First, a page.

By Ryan Paul
Google didn’t have a booth of its own at the Consumer Electronics Show (CES) this year in Las Vegas, but signs of the search giant’s broad reach were apparent throughout the event. It seems as if practically every major consumer electronics company has adopted Google’s Android mobile operating system in some capacity.
The next generation of Android smartphones emerged at CES. The new high-end offerings like the Motorola Atrix and LG Optimus bring dual-core performance and 4G connectivity. We also saw a few handsets—such as Sony Ericsson’s Xperia Arc—that will ship with Android 2.3, the latest version of the platform.
Android’s maturity as a smartphone operating system and relatively ubiquitous availability on comparable hardware from a wide range of manufacturers is starting to make it difficult to produce truly distinctive Android handsets. Hardware makers will have to start looking for new angles and new areas where they can innovate around the platform in order to continue differentiating their Android-based phones. Motorola has a good start with the Atrix’s impressive docking system, which offers unique value beyond the standard capabilities of the Android platform.
Although Android is mature on smartphones, it’s just starting to wade out to the deep end of the tablet pool and has yet to prove that it can float on larger form-factor devices. The current batch of Android tablets leave a lot to be desired, but the upcoming arrival of Android 3 (codenamed Honeycomb) could prove to be a game changer in 2011. Motorola’s Xoom tablet, which was announced at CES, offered an early look at how Honeycomb could advance Android on tablet devices.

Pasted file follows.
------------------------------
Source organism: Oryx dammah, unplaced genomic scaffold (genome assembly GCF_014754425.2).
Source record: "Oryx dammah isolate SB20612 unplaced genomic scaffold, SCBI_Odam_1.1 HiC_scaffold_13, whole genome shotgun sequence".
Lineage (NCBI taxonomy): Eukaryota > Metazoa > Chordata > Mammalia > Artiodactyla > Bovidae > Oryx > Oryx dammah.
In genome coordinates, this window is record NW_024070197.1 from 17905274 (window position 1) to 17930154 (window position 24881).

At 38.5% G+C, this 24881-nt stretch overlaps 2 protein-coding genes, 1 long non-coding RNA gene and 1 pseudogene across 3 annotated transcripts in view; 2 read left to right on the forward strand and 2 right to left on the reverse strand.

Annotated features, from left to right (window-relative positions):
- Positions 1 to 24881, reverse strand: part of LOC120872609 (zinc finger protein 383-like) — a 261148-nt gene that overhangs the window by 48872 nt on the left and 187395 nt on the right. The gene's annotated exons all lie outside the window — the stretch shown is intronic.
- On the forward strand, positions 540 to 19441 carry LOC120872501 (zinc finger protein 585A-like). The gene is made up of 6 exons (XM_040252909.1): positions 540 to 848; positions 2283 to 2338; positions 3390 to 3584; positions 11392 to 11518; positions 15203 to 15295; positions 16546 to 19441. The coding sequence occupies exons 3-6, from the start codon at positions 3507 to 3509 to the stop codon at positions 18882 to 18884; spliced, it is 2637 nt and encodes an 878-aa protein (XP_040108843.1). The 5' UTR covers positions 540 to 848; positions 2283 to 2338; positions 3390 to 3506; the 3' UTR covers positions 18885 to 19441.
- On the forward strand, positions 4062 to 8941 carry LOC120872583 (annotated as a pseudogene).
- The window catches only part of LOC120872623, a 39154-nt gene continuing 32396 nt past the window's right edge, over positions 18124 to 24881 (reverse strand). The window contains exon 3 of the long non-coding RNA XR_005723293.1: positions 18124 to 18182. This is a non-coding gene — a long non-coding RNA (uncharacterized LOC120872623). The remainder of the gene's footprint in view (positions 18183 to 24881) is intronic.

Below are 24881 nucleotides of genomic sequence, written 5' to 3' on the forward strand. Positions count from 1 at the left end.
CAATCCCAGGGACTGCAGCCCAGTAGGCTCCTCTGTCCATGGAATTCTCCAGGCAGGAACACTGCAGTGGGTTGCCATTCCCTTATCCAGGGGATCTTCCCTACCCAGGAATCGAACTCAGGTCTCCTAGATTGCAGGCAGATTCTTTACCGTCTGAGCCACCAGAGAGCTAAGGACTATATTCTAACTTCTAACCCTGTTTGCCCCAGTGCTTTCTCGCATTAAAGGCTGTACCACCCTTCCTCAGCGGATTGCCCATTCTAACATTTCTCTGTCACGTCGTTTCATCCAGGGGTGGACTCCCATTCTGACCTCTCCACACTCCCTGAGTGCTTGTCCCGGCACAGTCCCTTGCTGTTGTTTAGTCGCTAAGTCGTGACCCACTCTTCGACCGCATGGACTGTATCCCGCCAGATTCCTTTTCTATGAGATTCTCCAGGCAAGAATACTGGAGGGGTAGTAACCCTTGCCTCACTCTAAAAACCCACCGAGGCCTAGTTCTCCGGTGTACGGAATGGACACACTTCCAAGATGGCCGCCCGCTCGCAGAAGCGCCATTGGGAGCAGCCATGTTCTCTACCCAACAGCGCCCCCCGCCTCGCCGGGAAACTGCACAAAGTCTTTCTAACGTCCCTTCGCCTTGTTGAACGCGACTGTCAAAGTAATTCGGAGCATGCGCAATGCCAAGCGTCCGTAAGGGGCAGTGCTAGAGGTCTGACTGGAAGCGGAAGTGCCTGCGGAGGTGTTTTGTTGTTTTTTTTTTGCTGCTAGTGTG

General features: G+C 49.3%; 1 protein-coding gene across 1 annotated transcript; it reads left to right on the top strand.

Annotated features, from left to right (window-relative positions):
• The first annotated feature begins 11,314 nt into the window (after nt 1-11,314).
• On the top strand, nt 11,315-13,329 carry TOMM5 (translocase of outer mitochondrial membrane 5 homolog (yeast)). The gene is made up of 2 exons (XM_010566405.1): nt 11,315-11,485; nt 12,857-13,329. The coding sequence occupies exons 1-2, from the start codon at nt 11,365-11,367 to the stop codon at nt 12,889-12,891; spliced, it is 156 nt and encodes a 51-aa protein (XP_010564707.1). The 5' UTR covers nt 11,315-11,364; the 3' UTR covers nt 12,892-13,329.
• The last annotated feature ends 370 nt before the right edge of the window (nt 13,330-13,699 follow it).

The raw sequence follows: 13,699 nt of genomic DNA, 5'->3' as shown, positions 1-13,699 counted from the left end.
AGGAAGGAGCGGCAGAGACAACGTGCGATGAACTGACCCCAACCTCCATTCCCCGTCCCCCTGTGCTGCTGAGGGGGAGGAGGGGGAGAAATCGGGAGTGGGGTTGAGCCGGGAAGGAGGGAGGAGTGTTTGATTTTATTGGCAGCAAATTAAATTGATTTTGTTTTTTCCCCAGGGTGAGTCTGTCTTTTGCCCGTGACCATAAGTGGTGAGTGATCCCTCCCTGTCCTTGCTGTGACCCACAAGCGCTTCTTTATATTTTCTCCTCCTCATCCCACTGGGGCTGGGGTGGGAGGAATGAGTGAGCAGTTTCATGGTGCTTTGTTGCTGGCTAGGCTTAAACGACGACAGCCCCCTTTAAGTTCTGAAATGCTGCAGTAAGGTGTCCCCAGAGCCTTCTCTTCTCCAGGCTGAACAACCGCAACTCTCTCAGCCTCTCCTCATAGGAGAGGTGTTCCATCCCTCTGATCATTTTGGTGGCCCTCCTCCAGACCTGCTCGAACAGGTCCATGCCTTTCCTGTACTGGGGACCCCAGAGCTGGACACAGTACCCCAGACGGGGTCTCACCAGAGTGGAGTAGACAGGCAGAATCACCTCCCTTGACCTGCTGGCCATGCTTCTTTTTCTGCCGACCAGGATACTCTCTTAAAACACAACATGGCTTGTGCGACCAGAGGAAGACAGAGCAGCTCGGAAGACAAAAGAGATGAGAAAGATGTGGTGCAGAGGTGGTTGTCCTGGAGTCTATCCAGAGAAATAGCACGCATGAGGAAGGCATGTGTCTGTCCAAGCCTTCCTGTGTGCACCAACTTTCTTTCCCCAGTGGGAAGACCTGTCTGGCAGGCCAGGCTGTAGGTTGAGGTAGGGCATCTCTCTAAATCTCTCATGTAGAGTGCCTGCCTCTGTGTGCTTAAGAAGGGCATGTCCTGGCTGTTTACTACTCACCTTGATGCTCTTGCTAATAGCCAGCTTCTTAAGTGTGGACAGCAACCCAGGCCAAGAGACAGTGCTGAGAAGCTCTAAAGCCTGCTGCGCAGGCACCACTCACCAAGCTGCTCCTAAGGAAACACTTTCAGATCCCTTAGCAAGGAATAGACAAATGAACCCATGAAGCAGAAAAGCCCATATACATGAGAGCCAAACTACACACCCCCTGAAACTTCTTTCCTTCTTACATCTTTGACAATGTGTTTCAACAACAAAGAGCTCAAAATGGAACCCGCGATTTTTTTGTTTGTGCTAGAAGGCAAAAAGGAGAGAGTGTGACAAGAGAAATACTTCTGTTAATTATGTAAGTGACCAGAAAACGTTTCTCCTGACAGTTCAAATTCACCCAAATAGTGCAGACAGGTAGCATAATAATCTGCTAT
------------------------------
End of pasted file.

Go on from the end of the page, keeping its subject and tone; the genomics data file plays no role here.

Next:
The Xoom prototype we saw was still at an early stage of development, however. We suspect that the status of Honeycomb launch devices will be made clearer at the Mobile World Congress event next month. It might take Google a few iterations to get the tablet formula right, but the company appears to be on the right trajectory.
Android’s growth isn’t limited to handsets and tablets. The platform is also seeing adoption in other categories and is being repurposed in novel ways by a number of hardware vendors. Panasonic, for example,demonstrated a new set of Android-based touchscreen devices for controlling its Viera series of Internet-enabled televisions.
Another cool example of unconventional Android adoption is Parrot’s Web-enabled Asteroid car stereo, which ships with an Android-based software platform. The Asteroid has a completely custom user interface that is tailored to the button-driven hardware and will also have its own SDK, allowing enthusiasts to extend the capabilities of the product.
In some cases, hardware vendors seem to be getting a little bit carried away with their efforts to shoehorn Android into unexpected gadgets. We were a bit puzzled by Nox Audio’s eccentric set of wireless headphones, which use Android to support gesture-based controls on an embedded touchscreen.
In a similar feat of computing overkill, a company called Touch Revolution is offering a programmable Android touch module that can be integrated into home appliances like washing machines and microwaves. Yes, it could soon be possible to program your microwave to tweet when your Hot Pockets have reached the optimal temperature.
Android is attracting a considerable following in the consumer electronics industry and is achieving an impressive level of ubiquity, but the platform’s growing popularity is introducing some new challenges.
Aside from the difficulty of differentiating between Android handsets, the arrival of Android on alternate form factors that demand radically different input paradigms and user interfaces could generate some risk of fragmentation. Google’s rapid pace of development is moving the platform forward faster than handset makers can keep up with the changes and roll out updates.
Google has taken steps to address some of the issues faced by the platform, but the company has largely been preoccupied with its efforts to boost Android’s suitability for tablets. Despite the challenges, Android is starting out 2011 in relatively good health and is positioned for another year of sustainable growth.